solution of a problem (the verb is פשט) is introduced by the phrase תא שמע come and hear. When rejected, another solution introduced by the same phrase is generally attempted. The final acceptance of a solution is indicated by the closing phrase שמע מיניה hear it therefrom, i.e., this settles the question, this is the correct solution.6
And when a solution is not found, "it is indicated by the term תיקו it stands (
=תיקום), i.e., the question remains unsolved."7

I hope this posting helps you understand this phrase better in your Talmudic studies.
1 - Yitzhak Frank, The Practical Talmud Dictionary (Jerusalem: Ariel, 1991, 1994), 51.
2 - Ibid.
3 - Avinoam Cohen, "Was Age the Decisive Criterion of Subordination Among the Amoraim?", Jewish Quarterly Review 92, nos. 3-4 (January-April 2002), 279.
4 - Cohen, "Was Age the Decisive Criterion," 310.

5 - Moses Mielziner, Introduction to the Talmud (Cincinnati & Chicago: The American Hebrew Publishing House, 1894), 244.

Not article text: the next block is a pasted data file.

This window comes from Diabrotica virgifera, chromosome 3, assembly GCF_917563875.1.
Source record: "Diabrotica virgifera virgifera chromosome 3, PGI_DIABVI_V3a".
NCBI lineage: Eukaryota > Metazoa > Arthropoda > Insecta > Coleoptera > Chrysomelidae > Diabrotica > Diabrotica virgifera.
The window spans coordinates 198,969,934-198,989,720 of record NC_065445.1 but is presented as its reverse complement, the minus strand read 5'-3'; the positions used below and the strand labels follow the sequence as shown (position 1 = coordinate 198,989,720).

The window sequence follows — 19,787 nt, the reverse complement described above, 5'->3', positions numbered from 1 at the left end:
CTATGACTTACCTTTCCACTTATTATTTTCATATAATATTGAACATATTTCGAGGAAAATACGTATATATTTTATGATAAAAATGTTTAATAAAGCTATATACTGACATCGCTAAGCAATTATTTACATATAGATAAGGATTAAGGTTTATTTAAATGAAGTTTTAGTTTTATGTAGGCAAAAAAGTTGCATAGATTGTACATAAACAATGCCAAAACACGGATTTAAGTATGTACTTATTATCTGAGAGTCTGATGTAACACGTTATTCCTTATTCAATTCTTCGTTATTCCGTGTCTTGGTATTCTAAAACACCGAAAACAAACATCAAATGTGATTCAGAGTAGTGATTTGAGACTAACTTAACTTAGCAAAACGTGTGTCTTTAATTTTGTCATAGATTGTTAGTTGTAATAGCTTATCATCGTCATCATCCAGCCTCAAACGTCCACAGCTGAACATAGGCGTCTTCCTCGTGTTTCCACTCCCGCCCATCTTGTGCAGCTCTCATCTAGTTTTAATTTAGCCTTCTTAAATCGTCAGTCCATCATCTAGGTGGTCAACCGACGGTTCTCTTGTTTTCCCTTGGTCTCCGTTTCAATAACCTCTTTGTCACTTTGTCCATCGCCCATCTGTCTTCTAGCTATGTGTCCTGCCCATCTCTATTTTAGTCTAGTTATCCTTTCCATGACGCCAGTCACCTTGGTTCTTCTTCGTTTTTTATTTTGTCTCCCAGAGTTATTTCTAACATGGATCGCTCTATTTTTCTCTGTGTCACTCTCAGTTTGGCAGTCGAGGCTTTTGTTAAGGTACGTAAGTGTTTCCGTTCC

6 - Ibid.
7 - Mielziner, Introduction to the Talmud, 245.

07 December 2008

Better Know a Talmudic Phrase Introduction

In the study of the Babylonian Talmud, there are various words or phrases that appear that are not so simple. Oftentimes, even if one were to comrehend the word or phrase, there might be a certain way that it is used that one might not necessarily know with recourse to a dictionary.
À la Better Know a District, I figured I would do a series on "Better Know a Talmudic Phrase". It is my intent, within this series (regularity to be determined), to flesh out some of these terms in the Babylonian Talmud.

Interesting Speech: Wimpfheimer on Jury Duty & Shapiro's Article

I just came back from the gym, where I read Barry Wimpfheimer's Rabbi May I? Taking Responsibility for Psak in a Post-Feminist Age that he delivered on 11 February 2007 which was sent my way a few days ago. I wanted to quote a couple of interesting parts of that speech.